On my brand-new one-hour walk into work I have taken to occasionally listening to episodes from the Guardian Books podcast. The latest episode I have listened to is ‘The Art of Editing’ in which editors of various stripes discuss the changing face of editing in the publishing industry.
In particular the programme reviews the shift in the role of the editor, all the way from the beginning of publishing, when editing was little more than a grammatical function of the typesetter, through the development of the novel in the 19th and 20th centuries, to the marketing/commissioning role that has flourished into the 21st century.
What I find fascinating is the relatively new function of the editor as an advisor — even creatively — to the author, guiding sometimes un-publishable manuscripts from page to print. Authors, I think, can sometimes still take it for granted that their work will be extensively re-worked and edited with a fine-toothed comb, an expectation shared by the consuming public. I wonder whether this can lead to laziness in some cases, the author (particularly the successful author?) putting together a rough manuscript that is ‘good enough’, then handing it to the editing team to be made fit for public consumption? Or perhaps this has had a knock-on effect in self-publishing, with books being under-edited?
I’m being mean, of course. The vast majority of authors take enormous pride in their work, and the path to publishing is rougher than ever, meaning the first draft of a debut author’s first novel has to be almost superhumanly good in order to get through the punishing acquisitions process. But I do wonder how much the publishing world came to rely on editors, especially towards the end of the 20th century, and how much some authors are missing editors now that they have become so snowed under with all the other aspects of their increasingly demanding and varied role.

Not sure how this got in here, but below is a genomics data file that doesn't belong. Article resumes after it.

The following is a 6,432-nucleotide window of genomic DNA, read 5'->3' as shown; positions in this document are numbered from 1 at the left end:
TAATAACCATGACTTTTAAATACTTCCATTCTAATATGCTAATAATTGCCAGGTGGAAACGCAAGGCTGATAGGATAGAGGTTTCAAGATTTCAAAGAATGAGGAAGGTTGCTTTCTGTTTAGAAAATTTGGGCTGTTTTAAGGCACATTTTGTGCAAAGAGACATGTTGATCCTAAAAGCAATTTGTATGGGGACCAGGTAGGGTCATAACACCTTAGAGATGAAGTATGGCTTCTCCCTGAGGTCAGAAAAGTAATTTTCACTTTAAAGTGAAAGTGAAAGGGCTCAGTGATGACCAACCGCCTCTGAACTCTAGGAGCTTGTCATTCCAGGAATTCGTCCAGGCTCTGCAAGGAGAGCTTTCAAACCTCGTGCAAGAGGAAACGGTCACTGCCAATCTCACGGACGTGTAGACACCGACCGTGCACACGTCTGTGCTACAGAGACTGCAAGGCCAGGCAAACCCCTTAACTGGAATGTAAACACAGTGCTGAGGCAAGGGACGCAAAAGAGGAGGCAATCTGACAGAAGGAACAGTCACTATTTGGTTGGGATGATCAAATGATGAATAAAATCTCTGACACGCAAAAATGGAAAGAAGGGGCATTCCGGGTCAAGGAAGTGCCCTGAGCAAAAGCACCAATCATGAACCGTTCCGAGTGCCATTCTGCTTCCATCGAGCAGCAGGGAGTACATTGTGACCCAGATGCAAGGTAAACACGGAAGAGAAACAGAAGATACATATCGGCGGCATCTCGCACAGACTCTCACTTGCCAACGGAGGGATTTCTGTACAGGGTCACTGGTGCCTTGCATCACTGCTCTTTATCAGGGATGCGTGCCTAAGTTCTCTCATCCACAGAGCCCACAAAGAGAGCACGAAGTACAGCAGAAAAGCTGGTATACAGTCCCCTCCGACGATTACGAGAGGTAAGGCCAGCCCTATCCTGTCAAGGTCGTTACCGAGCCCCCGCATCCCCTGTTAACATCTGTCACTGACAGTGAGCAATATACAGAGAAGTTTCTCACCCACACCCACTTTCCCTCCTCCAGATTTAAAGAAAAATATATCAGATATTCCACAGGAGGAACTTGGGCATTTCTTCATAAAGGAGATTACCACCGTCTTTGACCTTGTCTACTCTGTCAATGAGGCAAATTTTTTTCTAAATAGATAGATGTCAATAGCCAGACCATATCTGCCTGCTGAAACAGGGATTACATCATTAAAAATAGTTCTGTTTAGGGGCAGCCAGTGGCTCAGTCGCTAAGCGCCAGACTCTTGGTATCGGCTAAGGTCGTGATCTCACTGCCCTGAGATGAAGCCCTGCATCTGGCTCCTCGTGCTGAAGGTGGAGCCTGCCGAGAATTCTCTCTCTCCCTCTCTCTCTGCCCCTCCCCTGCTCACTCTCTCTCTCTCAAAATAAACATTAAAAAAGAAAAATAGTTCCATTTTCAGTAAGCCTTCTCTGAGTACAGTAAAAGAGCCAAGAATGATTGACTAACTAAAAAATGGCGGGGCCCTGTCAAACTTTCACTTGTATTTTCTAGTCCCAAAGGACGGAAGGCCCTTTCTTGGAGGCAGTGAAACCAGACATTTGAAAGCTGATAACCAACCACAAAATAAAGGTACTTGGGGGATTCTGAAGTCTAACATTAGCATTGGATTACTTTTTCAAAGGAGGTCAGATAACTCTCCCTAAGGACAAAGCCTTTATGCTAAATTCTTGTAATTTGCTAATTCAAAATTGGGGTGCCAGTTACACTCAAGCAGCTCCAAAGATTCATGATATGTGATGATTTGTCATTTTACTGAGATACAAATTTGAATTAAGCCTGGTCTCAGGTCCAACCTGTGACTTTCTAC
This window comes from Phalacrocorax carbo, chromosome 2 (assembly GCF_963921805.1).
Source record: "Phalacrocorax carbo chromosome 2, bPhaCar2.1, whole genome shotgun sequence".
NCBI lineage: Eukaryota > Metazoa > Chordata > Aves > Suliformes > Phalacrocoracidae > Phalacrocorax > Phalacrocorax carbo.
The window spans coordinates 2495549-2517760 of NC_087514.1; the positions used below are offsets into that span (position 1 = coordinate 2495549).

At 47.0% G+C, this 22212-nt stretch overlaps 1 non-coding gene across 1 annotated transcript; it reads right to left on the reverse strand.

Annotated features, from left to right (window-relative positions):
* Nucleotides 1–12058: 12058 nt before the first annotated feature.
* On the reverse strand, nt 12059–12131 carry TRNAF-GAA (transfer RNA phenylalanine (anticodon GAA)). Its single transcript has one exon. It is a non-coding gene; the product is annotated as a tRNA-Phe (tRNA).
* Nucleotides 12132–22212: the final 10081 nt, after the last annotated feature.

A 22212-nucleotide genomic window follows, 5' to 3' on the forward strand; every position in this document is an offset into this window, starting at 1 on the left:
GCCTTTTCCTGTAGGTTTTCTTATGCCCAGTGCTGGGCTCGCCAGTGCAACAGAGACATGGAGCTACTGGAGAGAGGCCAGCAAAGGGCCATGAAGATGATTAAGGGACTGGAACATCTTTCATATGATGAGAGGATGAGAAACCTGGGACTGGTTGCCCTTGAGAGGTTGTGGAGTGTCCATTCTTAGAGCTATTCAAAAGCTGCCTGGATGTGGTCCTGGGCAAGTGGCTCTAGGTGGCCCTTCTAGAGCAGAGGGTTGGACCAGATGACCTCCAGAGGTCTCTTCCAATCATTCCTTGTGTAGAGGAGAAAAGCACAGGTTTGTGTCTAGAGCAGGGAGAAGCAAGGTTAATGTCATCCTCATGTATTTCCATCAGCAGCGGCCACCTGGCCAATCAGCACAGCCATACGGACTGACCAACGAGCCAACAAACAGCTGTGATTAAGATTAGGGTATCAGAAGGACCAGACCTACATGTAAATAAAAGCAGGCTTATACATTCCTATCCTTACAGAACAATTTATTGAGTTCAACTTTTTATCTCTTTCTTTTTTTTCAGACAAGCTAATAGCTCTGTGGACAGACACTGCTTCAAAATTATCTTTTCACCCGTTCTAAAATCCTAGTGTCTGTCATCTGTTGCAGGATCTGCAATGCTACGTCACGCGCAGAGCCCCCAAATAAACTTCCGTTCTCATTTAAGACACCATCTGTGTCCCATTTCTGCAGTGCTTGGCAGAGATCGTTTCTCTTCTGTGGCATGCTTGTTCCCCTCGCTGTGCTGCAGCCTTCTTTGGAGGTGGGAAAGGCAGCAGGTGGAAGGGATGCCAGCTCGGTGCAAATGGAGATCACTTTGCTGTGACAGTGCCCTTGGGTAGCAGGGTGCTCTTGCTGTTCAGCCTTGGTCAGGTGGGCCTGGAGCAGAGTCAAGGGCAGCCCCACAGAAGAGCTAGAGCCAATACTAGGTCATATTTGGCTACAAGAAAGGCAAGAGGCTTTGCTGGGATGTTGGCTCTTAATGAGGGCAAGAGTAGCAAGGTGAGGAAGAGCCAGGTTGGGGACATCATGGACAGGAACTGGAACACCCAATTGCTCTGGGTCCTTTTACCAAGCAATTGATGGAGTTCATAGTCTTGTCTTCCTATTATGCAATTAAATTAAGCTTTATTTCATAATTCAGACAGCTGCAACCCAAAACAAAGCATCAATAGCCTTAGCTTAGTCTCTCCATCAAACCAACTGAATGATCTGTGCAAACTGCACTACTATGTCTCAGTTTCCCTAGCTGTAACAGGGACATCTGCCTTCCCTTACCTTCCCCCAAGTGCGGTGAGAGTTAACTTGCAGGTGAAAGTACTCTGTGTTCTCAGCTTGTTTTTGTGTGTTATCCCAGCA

As I embark on my own journey to publishing with Endever Publishing Studios, I know I can expect the enormous privilege of having my work looked at in great detail by a demanding and exacting team. A part of me suspects that this is a rarity, for a debut author to have such attention lavished upon them through the development of the manuscript — but at the same time it has not made me slack off in my efforts to make the first ‘good’ draft as good as it can possibly be. I see it as a challenge — a contest between me and the blue pencil team, and a good contest: one that will, in the end, produce a work of fiction that is compelling and moving, and (hopefully) financially successful.
So what are your thoughts? Have you been commercially published? Did you have a good relationship with your editor? Have you self-published? Do you look back and wish your work had undergone more rigorous editing?
Let me know in the comments, and any thoughts on the podcast as well.